MTV // 2006 // 92 Minutes // Rated PG-13
Reviewed by Judge David Johnson // July 7th, 2006
In life, some lines need to be crossed.
Like, you so didn't just get up all in my side of the net, did you?! You best be steppin', girl, unless you want to tussle. Nobody fronts on my cross-court shot. Bee-yatch.
The Madonnas and the Phantoms are arch-rivals. Their volleyball matches are the stuff of legend: the crowd is frenzied, the game play is top-shelf, and the girls would rather jam their eyeliner in each other's eye sockets than give up a kill. The schools' last meeting took place at the state championships, were the Madonnas ultimately lost.
But just as the next season is ready to go, tragedy comes knocking: the Madonnas' school burns to the ground, and the Phantoms' star player, Gabby (Adrienne Bailon) is stunned to discover her loving, firefighter father was killed in the blaze.
With the new school year comes many changes. Three of the Madonnas, Kaitlin (Taylor Cole), Lauren (Sarah Mason) and Becca (popster Ciara), enroll in the Phantoms' school and join the volleyball squad, much to the chagrin of the current Phantoms, and a rivalry immediately flares up. And when you throw the school stud into the mix, the firebomb blows up, leading to hateful confrontations, limited hair-pulling, lame practical jokes involving urine, lots of stepping up, and a narcotic frame-up.
Can these funky divas learn to gel as a team in time to defend their crown?
If anything feels like a tailored-for-TRL bubblegum romp it's this movie. All You've Got, like its straightforward title would suggest, is boilerplate Hoosiers-lite fare. Just replace a gang of misfit boys who play basketball and don't get along with a gang of misfit girls who play volleyball and don't get along. Add more sidekicks than you can shake a stuck at and a few too-clingy tank-tops and you've got a finely tuned feel-good movie that follows the textbook plays of the genre to a T.
Nothing here will surprise you. The filmmakers have opted to go the safe route, choosing only to spice up the well-trodden narrative path with pop music, over-saturation of warm colors and very attractive people with attitudes the size of the Florida panhandle. While there are hints at interesting elements to be explored, invariably the film shifts into the old-hat sports movie territory.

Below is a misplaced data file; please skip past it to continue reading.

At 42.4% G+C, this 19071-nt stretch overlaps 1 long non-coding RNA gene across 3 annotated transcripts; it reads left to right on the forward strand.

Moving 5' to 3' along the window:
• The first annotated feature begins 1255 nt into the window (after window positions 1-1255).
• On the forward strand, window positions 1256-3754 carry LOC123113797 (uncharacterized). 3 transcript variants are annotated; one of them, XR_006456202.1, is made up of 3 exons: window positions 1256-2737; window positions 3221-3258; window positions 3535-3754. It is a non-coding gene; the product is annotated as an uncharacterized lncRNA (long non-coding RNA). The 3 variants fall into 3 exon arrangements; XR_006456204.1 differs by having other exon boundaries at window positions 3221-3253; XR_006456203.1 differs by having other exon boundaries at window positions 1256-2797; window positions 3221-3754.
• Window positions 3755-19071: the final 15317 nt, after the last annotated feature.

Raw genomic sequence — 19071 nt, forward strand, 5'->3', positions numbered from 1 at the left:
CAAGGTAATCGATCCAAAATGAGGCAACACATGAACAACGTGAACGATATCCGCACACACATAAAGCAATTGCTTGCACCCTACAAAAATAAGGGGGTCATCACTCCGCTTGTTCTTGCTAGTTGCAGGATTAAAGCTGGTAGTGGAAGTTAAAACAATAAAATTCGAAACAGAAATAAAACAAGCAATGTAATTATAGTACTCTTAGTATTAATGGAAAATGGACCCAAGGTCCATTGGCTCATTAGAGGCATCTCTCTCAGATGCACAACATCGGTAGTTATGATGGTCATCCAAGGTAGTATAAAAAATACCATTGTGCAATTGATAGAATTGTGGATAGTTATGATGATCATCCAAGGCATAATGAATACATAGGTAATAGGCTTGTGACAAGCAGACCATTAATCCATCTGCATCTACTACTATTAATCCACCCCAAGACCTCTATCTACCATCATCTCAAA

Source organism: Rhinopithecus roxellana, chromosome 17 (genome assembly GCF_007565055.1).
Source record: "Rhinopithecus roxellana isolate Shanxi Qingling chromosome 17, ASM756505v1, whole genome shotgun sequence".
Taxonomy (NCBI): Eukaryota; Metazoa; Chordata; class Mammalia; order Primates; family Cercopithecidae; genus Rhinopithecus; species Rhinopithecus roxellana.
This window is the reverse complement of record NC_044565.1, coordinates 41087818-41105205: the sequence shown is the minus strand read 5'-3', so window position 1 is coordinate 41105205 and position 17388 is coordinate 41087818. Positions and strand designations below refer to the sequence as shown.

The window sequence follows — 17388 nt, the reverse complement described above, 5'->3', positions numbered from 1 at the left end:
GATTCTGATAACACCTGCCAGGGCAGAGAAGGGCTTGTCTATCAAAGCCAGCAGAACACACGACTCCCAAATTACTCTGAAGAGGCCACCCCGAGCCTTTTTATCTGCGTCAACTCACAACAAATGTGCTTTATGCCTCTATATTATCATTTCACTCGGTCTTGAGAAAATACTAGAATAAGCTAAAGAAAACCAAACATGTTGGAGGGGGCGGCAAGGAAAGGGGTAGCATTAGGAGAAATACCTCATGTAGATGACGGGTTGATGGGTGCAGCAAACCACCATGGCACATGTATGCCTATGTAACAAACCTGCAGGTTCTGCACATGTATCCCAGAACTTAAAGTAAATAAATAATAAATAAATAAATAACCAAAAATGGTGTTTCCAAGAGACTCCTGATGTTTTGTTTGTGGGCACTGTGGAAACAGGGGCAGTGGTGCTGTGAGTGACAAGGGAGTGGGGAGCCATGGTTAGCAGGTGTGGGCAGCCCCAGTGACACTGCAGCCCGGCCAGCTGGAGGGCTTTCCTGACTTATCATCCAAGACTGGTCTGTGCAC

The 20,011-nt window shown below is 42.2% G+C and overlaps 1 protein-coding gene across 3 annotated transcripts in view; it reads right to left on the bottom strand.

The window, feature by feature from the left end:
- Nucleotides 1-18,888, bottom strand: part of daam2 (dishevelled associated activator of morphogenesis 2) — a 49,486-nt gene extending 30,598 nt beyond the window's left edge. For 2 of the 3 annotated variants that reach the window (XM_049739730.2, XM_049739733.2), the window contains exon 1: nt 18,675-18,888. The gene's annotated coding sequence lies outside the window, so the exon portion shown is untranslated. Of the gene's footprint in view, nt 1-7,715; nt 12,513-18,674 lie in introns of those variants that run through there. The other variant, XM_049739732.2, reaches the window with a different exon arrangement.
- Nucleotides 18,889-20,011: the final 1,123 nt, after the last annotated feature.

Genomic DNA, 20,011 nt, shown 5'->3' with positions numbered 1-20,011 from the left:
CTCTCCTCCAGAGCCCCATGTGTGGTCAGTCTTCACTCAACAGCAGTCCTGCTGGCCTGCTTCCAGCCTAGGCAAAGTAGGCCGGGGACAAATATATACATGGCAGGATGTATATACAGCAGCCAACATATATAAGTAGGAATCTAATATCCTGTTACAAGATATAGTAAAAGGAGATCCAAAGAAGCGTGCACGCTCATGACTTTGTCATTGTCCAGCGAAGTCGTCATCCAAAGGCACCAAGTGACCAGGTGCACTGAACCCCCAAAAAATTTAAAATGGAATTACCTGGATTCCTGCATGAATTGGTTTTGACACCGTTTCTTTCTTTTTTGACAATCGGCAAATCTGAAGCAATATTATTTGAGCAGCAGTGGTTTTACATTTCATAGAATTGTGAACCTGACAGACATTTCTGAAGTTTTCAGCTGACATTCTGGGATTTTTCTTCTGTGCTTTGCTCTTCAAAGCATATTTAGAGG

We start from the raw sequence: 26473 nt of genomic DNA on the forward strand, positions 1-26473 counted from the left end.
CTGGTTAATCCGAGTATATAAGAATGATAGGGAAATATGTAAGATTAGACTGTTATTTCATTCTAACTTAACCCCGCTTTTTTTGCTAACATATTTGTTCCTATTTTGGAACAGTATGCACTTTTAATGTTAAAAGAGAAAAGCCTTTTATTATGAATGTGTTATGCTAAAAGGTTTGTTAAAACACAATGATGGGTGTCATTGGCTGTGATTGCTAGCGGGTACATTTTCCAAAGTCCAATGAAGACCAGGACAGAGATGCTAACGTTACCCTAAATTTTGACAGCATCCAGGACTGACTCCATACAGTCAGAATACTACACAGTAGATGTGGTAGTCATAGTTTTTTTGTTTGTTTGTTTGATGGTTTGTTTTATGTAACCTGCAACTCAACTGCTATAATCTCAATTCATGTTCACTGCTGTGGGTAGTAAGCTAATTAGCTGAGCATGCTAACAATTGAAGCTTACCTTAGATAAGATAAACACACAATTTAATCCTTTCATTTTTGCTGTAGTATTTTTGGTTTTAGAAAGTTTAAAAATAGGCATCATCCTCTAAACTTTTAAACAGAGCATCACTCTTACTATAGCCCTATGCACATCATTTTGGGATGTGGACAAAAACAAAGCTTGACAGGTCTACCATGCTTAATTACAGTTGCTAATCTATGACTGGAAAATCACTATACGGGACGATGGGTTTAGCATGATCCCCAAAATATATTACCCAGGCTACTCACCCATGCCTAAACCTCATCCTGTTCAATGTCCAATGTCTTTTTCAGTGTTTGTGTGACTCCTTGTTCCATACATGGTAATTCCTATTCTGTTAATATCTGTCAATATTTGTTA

For example, there's some stuff lurking under the surface with regards to culture clashes. Gabby's family is Spanish, and the beginning of the film gives us tastes of the family and culture. The only other family we really get to see is Lauren's, a well-to-do white couple that, thankfully, isn't stereotyped as the typical close-minded snot-noses who don't want anything to do with "those" people. Actually, these two are given little to do, except push their daughter to success, and a few deleted scenes detailing this over-competitiveness points to the director's change of heart. The result is a diversity-wannabe plot detail that doesn't go anywhere.
The meat of the story presents itself in the relationships between the warring girls. Primarily you've got Lauren and Gabby going at it, with their boy toy as the flame tossed into the tinderbox. And then on a lesser level, you've got Becca and Gabby, with their differences stemming more from volleyball. Translation: there's a whole lot of bitching and dance club confrontations. The tension crests in over-the-top fashion when Becca starts slipping mickeys into her rival's drinks. The only stabilizer in all of this is the girls' common desire to win the state championship and certainly not the coach (Faizon Love) who looks like he'd rather be anywhere but on the court breaking up near-cat-fights.
But have no fear, everyone eventually makes nice in the end and comes together just in time. You will no doubt have seen this climax approaching 90 minutes away at the opening credits. And because the game scenes are filmed with little drama (but plenty of hollow panache), the suspense is nil. The final scene, where we learn about the destinies of each character (one became a Harvard professor, one became a wildly successful New York fashion designer, all of them won Olympic gold medals) is so ridiculous that it almost injects enough unintentional humor to elevate this thing beyond mediocre. Almost.
The 1.85:1 anamorphic widescreen transfer is decent, but the sweaty color levels -- a stylistic choice -- make it look too slick for my taste. Both a Spanish and English 5.1 surround mix powers the sound, though the action is front-loaded; the hip hop soundtrack does get some love. Bonus features include a making-of documentary and loads of cast interviews. Some deleted scenes and a few odd advertising volleyball spots (one brought to you by tampons) finish things off.
Hey, this might be what a gaggle of teenage girls might dig, but this 29-year-old male reviewer would sooner take a kill to the nose bridge than sit through one more round of this derivative estrogen-laden volleyball saga.
Review content copyright © 2006 David Johnson; Site layout and review format copyright © 1998 - 2014 HipClick Designs LLC
Scales of Justice
* 1.85:1 Anamorphic
* Dolby Digital 5.1 Surround (English)
* Dolby Digital 5.1 Surround (Spanish)
* Dolby Digital 2.0 Stereo (English)
Running Time: 92 Minutes
Release Year: 2006
MPAA Rating: Rated PG-13
* Making-of Feature
* Cast Interviews
* Deleted Scenes
* "Bump, Set, Spike"
* "Serve It Up!"